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Retiring in Thailand – What to expect

Living in ThailandMost expat forums at one point of time discuss the question – what can I expect from retiring in Thailand? 

Well, for starters, to hold a retirement visa one must show proof of a monthly income of 65,000 baht ($1,960, €1,435 or £1,255) which can also be acquired by showing 800,000 baht ($24,104, €17,667 or £15,443) in a bank account.

By global standards 65,000 baht a month is not a princely sum and is actually not a bad place to start. For a place like Thailand, with the exception of Bangkok, the lifestyle it can enable would certainly be extremely comfortable if not exactly luxurious.

When it comes to retiring in Thailand, many experts opine that if you want to retire in a cheap location, Thailand can be that place where one can live comfortably on $ 1,500 a month.

Having said that if you add a couple of luxuries to it, like a round of golf and some wine, then it could cost you $4,000-5,500 per month.

To put it in the words of Peter Ton, a Dutch CEO who developed Hua Hin’s award-winning Baan Ing Phu development, the figure of 100-150,000 baht provides a baseline of luxury. “If you buy and use local products and local services, one can have a very comfortable life for about 100,000 to 150,000 baht. With that you can enjoy services that would be very hard to get in the West, like a full-time maid, private chef, private driver etc,” he adds.

PLACES TO RETIRE IN THAILAND:

Now to the places where one can look to retire:

Phuket: There is a strip of houses here known as millionaires row, where all the houses are a million dollars plus and is the most expensive part of Thailand to retire to. Expect to pay a premium on most things here.

Bangkok: The Capital of Thailand and is also a very expensive city in Thailand to live. Being the most modern city in Thailand, there is no end of shopping malls, restaurants, pubs, coffee shops and entertainment areas in Bangkok. In addition to the high cost of living, retiring in Bangkok means living with a busy traffic and amidst a polluted environment.

Chiang Mai, Chiang Rai: Located on the north of Thailand, the most popular choices of retirement for expats in Thailand. Clean air, cooler weather and fantastic views of the mountains. Also cheaper than Bangkok. Chiang Rai is a fair bit smaller than Chiang Mai and less developed. Not as touristy as Phuket, both have a good but quieter environment loved by many expats.

Nongkhai, Mae Sai, Mae Hong Son: Nongkhai is on the banks of the Maekong River. Very close to Laos, so easy for border runs. Very picturesque and sleepy. You can easily venture into the Golden Triangle from here.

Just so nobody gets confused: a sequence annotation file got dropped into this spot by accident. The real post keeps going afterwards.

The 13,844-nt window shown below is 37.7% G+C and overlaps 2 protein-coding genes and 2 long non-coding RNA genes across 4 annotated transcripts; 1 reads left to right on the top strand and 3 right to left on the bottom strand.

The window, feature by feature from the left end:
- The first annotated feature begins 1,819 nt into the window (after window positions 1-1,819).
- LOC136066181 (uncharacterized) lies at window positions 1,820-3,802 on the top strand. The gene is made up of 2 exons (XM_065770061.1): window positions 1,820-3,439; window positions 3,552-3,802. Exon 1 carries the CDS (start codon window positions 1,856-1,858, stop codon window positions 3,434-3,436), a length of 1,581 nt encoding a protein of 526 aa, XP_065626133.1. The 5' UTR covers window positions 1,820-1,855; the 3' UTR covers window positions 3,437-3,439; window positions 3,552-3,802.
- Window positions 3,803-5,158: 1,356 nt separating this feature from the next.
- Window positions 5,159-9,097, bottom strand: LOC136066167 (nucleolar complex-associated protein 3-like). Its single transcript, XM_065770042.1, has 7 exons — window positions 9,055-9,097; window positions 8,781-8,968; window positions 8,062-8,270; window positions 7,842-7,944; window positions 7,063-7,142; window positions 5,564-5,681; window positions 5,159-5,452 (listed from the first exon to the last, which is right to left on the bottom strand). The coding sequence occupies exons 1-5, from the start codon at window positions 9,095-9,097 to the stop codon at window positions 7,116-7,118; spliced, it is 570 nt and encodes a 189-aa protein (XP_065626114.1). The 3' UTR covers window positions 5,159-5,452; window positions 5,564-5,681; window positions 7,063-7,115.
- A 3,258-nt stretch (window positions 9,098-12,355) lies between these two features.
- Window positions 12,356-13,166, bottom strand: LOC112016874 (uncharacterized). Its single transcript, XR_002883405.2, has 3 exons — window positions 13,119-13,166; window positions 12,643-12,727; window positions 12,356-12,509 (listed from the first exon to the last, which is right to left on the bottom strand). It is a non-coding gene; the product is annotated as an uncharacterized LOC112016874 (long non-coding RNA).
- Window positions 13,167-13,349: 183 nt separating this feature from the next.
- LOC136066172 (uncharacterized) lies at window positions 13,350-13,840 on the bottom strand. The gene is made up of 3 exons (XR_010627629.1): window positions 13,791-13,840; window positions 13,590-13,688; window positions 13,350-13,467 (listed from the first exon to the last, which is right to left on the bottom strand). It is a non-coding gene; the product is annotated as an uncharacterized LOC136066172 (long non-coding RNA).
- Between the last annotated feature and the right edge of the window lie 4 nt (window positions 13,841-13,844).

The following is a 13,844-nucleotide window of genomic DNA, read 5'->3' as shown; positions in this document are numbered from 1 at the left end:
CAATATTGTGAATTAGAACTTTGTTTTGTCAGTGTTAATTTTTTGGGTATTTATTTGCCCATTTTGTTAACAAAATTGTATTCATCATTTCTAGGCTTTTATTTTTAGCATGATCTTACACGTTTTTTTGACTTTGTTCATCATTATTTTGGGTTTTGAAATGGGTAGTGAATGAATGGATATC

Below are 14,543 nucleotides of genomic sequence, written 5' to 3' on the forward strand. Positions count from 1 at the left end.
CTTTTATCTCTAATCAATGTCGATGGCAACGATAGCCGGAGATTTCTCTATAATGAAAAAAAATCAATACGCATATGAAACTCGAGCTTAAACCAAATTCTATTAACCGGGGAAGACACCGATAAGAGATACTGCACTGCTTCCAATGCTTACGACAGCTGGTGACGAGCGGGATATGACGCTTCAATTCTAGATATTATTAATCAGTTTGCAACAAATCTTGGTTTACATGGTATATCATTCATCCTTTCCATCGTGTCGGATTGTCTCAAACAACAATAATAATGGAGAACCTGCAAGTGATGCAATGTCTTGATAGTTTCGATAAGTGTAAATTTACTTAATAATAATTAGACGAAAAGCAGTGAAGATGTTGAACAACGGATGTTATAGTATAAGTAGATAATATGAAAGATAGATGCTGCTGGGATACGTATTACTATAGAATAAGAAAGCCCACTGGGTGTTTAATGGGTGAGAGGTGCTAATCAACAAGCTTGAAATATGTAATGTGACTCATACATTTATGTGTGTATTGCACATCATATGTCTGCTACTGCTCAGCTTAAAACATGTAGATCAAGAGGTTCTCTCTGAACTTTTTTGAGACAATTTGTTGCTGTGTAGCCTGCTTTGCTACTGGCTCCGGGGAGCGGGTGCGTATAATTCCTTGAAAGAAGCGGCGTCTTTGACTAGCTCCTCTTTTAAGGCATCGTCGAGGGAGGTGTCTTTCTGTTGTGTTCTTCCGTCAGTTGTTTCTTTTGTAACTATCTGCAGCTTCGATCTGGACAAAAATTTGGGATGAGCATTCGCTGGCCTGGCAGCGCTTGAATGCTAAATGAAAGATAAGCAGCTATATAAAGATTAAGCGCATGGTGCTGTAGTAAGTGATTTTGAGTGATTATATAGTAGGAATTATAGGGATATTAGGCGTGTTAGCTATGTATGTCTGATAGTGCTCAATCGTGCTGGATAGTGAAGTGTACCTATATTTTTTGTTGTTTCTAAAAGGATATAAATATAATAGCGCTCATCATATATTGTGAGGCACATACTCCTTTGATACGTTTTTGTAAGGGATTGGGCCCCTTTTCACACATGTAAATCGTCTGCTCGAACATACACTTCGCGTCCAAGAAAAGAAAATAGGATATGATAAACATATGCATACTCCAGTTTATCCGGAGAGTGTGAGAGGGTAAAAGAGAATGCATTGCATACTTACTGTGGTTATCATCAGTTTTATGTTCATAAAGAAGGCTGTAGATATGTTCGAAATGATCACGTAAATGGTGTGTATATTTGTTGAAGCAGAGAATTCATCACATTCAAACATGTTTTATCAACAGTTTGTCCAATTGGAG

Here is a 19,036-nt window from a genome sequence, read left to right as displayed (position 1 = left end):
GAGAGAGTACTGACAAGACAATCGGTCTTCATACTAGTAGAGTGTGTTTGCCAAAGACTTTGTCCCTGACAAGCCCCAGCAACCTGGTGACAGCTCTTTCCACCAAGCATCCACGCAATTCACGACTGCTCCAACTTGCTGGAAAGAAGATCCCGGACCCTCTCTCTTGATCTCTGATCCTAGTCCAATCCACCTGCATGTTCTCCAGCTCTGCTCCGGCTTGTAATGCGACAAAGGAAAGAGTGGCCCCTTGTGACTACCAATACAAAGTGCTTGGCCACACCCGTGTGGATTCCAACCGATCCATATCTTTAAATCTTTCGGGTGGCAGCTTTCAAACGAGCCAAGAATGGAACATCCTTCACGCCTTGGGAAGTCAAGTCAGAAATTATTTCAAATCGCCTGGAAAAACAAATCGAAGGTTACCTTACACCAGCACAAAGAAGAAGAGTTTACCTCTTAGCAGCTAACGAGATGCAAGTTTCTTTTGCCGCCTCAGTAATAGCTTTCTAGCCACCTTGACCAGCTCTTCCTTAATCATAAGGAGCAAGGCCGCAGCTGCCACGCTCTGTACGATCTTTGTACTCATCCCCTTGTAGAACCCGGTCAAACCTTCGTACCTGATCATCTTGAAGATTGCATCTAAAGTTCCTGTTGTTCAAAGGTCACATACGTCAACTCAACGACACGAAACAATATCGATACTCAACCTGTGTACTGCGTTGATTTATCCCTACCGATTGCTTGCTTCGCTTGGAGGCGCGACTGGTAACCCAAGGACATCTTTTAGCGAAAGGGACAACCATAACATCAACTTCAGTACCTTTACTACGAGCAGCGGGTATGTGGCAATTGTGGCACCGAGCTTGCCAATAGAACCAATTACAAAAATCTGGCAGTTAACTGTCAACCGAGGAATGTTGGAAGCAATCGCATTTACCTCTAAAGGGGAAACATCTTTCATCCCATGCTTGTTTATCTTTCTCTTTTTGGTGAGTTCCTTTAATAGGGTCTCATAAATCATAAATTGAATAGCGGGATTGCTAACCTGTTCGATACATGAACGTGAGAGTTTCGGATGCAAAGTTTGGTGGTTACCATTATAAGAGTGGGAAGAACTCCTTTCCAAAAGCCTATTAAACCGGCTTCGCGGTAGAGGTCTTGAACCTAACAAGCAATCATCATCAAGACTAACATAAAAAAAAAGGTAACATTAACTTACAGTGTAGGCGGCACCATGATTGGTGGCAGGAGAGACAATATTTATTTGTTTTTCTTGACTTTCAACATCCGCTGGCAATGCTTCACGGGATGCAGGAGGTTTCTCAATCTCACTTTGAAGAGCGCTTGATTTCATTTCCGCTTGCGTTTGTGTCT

Pattaya, Chumphon: Again popular choices for expats who want to be by the beach on the sea and near to Bangkok. Known for its entertainment districts and racy nightlife, it also has a good array of malls and restaurants. Chumphon is more relaxed and away from all the action.

Hua Hin, Cha-am: A relatively new location among retirees. It is more subdued than Pattaya and the King has a palace at this seaside resort. You can pick up houses here at an attractive price. The beaches here are much nicer than those in Pattaya.

Isaan: Also known as Isan is the northeastern region of Thailand. This is probably the cheapest location to live in Thailand (and possible the hottest). People here are friendly and down to earth and are regarded as most friendly toward expats. However don’t expect to find as many restaurants, bars or shopping malls aimed at expats.

Climate of Thailand:

The climate of Thailand is another factor that draws expats to retire here. For many retirees, their reason for choosing to retire in Thailand as their retirement destination is due to the warm, tropical climate.

Tax System for expats in Thailand:

Residents are taxed only on income earned in Thailand. Income earned outside Thailand is taxed if it is brought by the resident to Thailand within that same year.  Meanwhile, expatriates in Thailand can resort to a self-assessment tax system in which s/he can estimate and pay income taxes.  Expatriates who possess work permits may choose to be taxed at 15% for two years instead of the usual tax rates. Thailand has no capital gains or gift tax.

Healthcare of Thailand:

Thailand offers many leading, international hospitals at a much lower cost than what you would expect at home. In fact Thailand is one of the two top destinations for overseas medical treatment. Healthcare in Thailand is just absolutely convenient and inexpensive.

To summarize Thailand’s healthcare status in the words of an American expat Cynthia Crowder who says: “…walking into Bumrungrad Hospital is like walking into a five-star resort. There’s Au Bon Pain, Starbucks; it’s absolutely gorgeous. And there’s no long wait to see a doctor. Usually you can go in the same day you call for an appointment.”

Real estate and buying a property in Thailand:

There are many options for expats retiring in Thailand to buy a property here. For more information on the real estate market of Thailand, laws surrounding buying property in Thailand and options to choose from click here.

I hope the article summarizes what you can expect if you decide to retire in Thailand.